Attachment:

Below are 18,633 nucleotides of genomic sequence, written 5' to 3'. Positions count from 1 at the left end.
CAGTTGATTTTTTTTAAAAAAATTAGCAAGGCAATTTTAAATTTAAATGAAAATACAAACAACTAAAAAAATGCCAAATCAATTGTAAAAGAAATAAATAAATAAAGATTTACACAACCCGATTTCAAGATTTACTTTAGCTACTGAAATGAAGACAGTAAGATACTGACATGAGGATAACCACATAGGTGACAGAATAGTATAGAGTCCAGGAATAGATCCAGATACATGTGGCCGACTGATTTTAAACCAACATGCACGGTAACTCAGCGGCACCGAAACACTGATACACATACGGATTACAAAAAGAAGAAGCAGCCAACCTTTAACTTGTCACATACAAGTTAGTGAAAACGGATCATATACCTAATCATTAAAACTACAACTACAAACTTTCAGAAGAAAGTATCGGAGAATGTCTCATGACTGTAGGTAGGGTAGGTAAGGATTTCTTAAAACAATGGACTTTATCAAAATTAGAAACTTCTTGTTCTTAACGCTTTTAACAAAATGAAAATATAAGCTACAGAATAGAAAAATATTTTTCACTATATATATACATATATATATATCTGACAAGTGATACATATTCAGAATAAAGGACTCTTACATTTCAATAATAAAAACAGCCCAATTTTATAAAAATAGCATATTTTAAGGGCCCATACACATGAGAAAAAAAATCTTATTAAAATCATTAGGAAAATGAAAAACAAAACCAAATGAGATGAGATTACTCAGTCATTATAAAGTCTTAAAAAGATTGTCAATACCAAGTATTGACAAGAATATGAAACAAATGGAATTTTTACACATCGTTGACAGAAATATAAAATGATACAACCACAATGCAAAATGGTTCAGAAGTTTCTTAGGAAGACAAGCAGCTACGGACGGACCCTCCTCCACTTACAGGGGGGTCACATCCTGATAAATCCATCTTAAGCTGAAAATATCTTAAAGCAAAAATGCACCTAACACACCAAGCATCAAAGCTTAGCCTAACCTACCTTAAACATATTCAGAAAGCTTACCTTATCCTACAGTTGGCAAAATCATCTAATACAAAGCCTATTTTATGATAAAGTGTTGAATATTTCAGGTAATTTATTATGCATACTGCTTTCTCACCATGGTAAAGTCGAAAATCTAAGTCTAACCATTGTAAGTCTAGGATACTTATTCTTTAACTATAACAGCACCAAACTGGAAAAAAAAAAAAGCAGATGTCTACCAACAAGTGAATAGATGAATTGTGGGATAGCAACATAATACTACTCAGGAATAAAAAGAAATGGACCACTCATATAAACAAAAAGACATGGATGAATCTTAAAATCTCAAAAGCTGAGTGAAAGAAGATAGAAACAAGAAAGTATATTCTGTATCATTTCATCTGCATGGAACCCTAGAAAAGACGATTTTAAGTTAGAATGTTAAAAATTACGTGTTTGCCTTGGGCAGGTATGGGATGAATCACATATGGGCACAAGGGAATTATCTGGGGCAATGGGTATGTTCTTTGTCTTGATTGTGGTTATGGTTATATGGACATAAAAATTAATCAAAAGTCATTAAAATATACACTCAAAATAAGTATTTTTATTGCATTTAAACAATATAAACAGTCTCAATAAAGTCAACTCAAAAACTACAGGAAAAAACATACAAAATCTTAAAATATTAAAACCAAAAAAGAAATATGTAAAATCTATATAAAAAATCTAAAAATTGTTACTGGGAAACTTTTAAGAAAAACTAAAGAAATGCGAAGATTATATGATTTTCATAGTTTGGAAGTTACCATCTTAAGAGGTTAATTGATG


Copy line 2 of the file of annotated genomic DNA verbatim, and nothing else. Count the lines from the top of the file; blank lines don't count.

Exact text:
CAGTTGATTTTTTTTAAAAAAATTAGCAAGGCAATTTTAAATTTAAATGAAAATACAAACAACTAAAAAAATGCCAAATCAATTGTAAAAGAAATAAATAAATAAAGATTTACACAACCCGATTTCAAGATTTACTTTAGCTACTGAAATGAAGACAGTAAGATACTGACATGAGGATAACCACATAGGTGACAGAATAGTATAGAGTCCAGGAATAGATCCAGATACATGTGGCCGACTGATTTTAAACCAACATGCACGGTAACTCAGCGGCACCGAAACACTGATACACATACGGATTACAAAAAGAAGAAGCAGCCAACCTTTAACTTGTCACATACAAGTTAGTGAAAACGGATCATATACCTAATCATTAAAACTACAACTACAAACTTTCAGAAGAAAGTATCGGAGAATGTCTCATGACTGTAGGTAGGGTAGGTAAGGATTTCTTAAAACAATGGACTTTATCAAAATTAGAAACTTCTTGTTCTTAACGCTTTTAACAAAATGAAAATATAAGCTACAGAATAGAAAAATATTTTTCACTATATATATACATATATATATATCTGACAAGTGATACATATTCAGAATAAAGGACTCTTACATTTCAATAATAAAAACAGCCCAATTTTATAAAAATAGCATATTTTAAGGGCCCATACACATGAGAAAAAAAATCTTATTAAAATCATTAGGAAAATGAAAAACAAAACCAAATGAGATGAGATTACTCAGTCATTATAAAGTCTTAAAAAGATTGTCAATACCAAGTATTGACAAGAATATGAAACAAATGGAATTTTTACACATCGTTGACAGAAATATAAAATGATACAACCACAATGCAAAATGGTTCAGAAGTTTCTTAGGAAGACAAGCAGCTACGGACGGACCCTCCTCCACTTACAGGGGGGTCACATCCTGATAAATCCATCTTAAGCTGAAAATATCTTAAAGCAAAAATGCACCTAACACACCAAGCATCAAAGCTTAGCCTAACCTACCTTAAACATATTCAGAAAGCTTACCTTATCCTACAGTTGGCAAAATCATCTAATACAAAGCCTATTTTATGATAAAGTGTTGAATATTTCAGGTAATTTATTATGCATACTGCTTTCTCACCATGGTAAAGTCGAAAATCTAAGTCTAACCATTGTAAGTCTAGGATACTTATTCTTTAACTATAACAGCACCAAACTGGAAAAAAAAAAAAGCAGATGTCTACCAACAAGTGAATAGATGAATTGTGGGATAGCAACATAATACTACTCAGGAATAAAAAGAAATGGACCACTCATATAAACAAAAAGACATGGATGAATCTTAAAATCTCAAAAGCTGAGTGAAAGAAGATAGAAACAAGAAAGTATATTCTGTATCATTTCATCTGCATGGAACCCTAGAAAAGACGATTTTAAGTTAGAATGTTAAAAATTACGTGTTTGCCTTGGGCAGGTATGGGATGAATCACATATGGGCACAAGGGAATTATCTGGGGCAATGGGTATGTTCTTTGTCTTGATTGTGGTTATGGTTATATGGACATAAAAATTAATCAAAAGTCATTAAAATATACACTCAAAATAAGTATTTTTATTGCATTTAAACAATATAAACAGTCTCAATAAAGTCAACTCAAAAACTACAGGAAAAAACATACAAAATCTTAAAATATTAAAACCAAAAAAGAAATATGTAAAATCTATATAAAAAATCTAAAAATTGTTACTGGGAAACTTTTAAGAAAAACTAAAGAAATGCGAAGATTATATGATTTTCATAGTTTGGAAGTTACCATCTTAAGAGGTTAATTGATG